Today we begin to compare & contrast the overall structure of 2 or more texts. I begin with concrete practice using pictures so that scholars can gain practice with easier text and focus on skill practice before applying the skill to complex text.
I show scholars two pictures. Picture 1- tornado map is an image of the path a tornado took in Hallam, NE. The overall structure of the picture is sequence. The purpose of the image is to show where the tornado traveled in time order. The second picture - tornado picture is a picture of how a tornado forms. The overall structure is description. It describes a tornado and names all of the important parts of a tornado.
I ask scholars to look at & read both images. I ask them to think about what the overall structure of each image is. I remind them that a great question to ask yourself is, "What does the author of these images want to teach me? What information is he/she trying to share? Therefore, how does he/she structure the image in a way that best teaches me?"
I give scholars 2 minutes to read the images and jot down their ideas about how they are each structured. Then, I explain that we are going to do something new today. Now that we have an idea about how each of the images are structured, we're going to think about how the structure of the images are the same, different and why that might be the case. I first think aloud about how I might do this. My think aloud may sound like, "Hmm, I know I'm getting ready to compare & contrast two things. This makes me think about that graphic organizer that helps me compare/contrast. What is that?" Here I may pause and see if the scholars can jump in and tell me which graphic organizer I should use. Then, I model how to create a venn diagram. Using details from each of the images that relate to text structure, I write 1 thing on the venn diagram. For example, I might write that the topic or both images is tornadoes. One picture has dates and times and one does not.
Then, I give scholars 3 minutes to complete their own venn diagram with their table partner. After the 3 minutes, I ask scholars to do a Stand Up, Pair Up, Share to share answers. Lastly, I take 2 friends from my cup and select 1 volunteer to share how the overall structure of the images was the same and different.
I explain that today we're going to re-read Eye of the Storm. When we re-read today, we're going to think about how the overall text structure of Eye of the Storm is the same or different than the storm chaser video from National Geographic and the two images of tornadoes that we used in our cue set.
As we read, we will use yellow post-it notes to mark the place in the text where we find evidence to support our answers. Also, we will record our thinking in our graphic organizer that we started yesterday.
We do a cloze reading beginning on page 62. I read until page 64. As I read, I model how to think aloud about how the structure of Eye of the Storm compares & contrasts with some of the multi media elements that we've discussed as we've learned about storm chasers and tornadoes.
During the guided practice, scholars split into heterogeneous partnerships. Above grade level readers read with grade level readers, grade level readers read with below grade level readers. I do not pair above with below as that can be very frustrating for both scholars. Scholars are able to get up and move to a comfy place in the classroom so that they can stretch a bit and change scenery. This enhances engagement and can inspire creativity.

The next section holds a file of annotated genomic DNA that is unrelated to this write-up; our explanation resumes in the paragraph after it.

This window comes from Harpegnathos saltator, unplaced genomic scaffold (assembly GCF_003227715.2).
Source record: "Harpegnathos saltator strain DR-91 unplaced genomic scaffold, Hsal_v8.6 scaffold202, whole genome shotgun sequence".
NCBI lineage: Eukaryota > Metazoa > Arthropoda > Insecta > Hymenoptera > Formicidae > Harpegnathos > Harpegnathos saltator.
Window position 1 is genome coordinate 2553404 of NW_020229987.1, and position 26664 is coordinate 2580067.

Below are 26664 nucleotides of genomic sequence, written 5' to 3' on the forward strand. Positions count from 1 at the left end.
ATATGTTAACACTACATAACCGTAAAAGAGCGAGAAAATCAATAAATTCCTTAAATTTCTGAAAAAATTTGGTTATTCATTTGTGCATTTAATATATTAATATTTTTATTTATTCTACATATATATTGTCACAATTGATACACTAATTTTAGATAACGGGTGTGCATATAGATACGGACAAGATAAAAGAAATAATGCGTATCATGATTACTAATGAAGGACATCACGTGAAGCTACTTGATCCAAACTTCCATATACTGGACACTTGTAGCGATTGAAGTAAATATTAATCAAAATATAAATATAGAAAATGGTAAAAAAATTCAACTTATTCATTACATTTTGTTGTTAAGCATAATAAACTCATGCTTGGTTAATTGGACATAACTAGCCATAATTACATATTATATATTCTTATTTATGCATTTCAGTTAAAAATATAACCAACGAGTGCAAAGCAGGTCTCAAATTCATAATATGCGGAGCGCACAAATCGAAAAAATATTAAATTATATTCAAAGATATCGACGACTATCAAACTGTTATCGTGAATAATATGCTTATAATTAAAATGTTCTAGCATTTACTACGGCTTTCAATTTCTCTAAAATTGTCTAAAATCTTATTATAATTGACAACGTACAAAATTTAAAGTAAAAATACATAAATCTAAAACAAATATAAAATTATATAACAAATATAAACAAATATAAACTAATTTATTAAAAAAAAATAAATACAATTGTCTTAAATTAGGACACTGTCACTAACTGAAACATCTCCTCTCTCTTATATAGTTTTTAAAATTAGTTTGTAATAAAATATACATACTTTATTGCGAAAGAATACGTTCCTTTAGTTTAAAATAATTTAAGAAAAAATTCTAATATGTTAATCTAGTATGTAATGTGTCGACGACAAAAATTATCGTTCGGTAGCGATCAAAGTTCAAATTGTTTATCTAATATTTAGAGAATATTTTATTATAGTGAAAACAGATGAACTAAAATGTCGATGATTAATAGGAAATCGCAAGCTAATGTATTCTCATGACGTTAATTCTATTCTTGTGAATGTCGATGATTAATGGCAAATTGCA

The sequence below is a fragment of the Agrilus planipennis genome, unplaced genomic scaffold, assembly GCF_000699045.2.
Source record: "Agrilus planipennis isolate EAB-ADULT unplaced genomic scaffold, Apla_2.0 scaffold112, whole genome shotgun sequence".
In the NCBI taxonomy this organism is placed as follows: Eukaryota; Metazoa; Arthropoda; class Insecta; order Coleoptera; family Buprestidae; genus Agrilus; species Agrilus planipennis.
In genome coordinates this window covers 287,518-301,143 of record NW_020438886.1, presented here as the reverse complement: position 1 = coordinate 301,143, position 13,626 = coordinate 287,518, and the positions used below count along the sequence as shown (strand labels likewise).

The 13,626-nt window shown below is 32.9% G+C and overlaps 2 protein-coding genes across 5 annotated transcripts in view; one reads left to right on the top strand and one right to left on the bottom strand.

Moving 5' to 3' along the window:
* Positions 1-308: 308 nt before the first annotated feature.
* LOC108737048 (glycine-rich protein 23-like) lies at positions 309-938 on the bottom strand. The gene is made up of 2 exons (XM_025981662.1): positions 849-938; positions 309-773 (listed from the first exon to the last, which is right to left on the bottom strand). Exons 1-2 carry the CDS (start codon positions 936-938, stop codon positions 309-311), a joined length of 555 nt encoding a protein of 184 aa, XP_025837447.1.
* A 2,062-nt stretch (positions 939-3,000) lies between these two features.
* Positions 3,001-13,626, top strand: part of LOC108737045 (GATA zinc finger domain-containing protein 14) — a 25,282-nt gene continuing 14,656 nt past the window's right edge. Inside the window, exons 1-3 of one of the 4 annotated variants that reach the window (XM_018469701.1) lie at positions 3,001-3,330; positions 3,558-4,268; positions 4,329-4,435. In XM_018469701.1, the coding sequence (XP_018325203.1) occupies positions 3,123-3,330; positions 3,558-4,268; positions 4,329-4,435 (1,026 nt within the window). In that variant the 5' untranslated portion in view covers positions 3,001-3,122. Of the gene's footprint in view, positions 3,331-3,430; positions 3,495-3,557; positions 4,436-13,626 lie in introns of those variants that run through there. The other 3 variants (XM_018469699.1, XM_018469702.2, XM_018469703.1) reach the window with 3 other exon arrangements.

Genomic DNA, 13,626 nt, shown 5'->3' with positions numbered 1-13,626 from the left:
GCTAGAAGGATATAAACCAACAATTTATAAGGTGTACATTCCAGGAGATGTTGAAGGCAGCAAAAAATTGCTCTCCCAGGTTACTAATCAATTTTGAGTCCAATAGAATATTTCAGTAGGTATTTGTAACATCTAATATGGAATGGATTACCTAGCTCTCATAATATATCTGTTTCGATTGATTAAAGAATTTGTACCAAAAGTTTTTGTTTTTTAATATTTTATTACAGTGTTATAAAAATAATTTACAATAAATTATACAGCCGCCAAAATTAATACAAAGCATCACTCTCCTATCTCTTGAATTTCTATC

Scholars complete reading the text and continue to jot down thinking on their note taking template and mark books with yellow post-it notes. I pull a small group of my ELL scholars who need more support accessing the text and comparing & contrasting the overall text structure. Click here to see scholars hard at work.
Scholars should complete the graphic organizer at this time. All evidence & a written response to question #4 should be complete at the end of this 20 minutes so that scholars are prepared for the seminar.
This time is the actual seminar. There are two circles (one inside of another larger circle). Scholars who are participating in the discussion are in the inner circle. Scholars who are watching/listening and evaluating the discussion sit on the outside of the circle. Three scholars in the outer circle have special jobs. 1 scholar is the tallier - this person tallies each time each person in the discussion group speaks. The second job is the final commenter. This person gives the LAST comment to wrap up the discussion and give their final input. I pull from my cup to make sure these two jobs are assigned equitably.
We also have a "hot seat." This hot seat is for anyone in the outer circle who wishes to add a comment during the discussion. We only allow 1 turn in the hot seat per discussion and three turns in general otherwise they tend to monopolize the hot seat!
Scholars in the inner circle discuss the following questions:
1. What is the overall structure of this text?
2. How does the structure of this text compare and contrast with other multi-media that we viewed?
As the discussion happens, scholars in the outer circle give an individual rating to their partner (determined by the color and number on their post-its on their desks) and an overall rating for the group. Scholars & the group are rated on 5 characteristics: participation, discussion remains on topic, participants respectfully agree/disagree, discussion is high quality,and participants remain attentive. They use this Rating Scale to record scores.
We will do three discussions each lasting 7 minutes so that each group of scholars have an opportunity to discuss. As scholars discuss, they can continue to take notes on their note taking template. Completed note taking templates are a part of their checklist items for the week. Also, we will debrief each discussion for 3 minutes before we switch to the next one.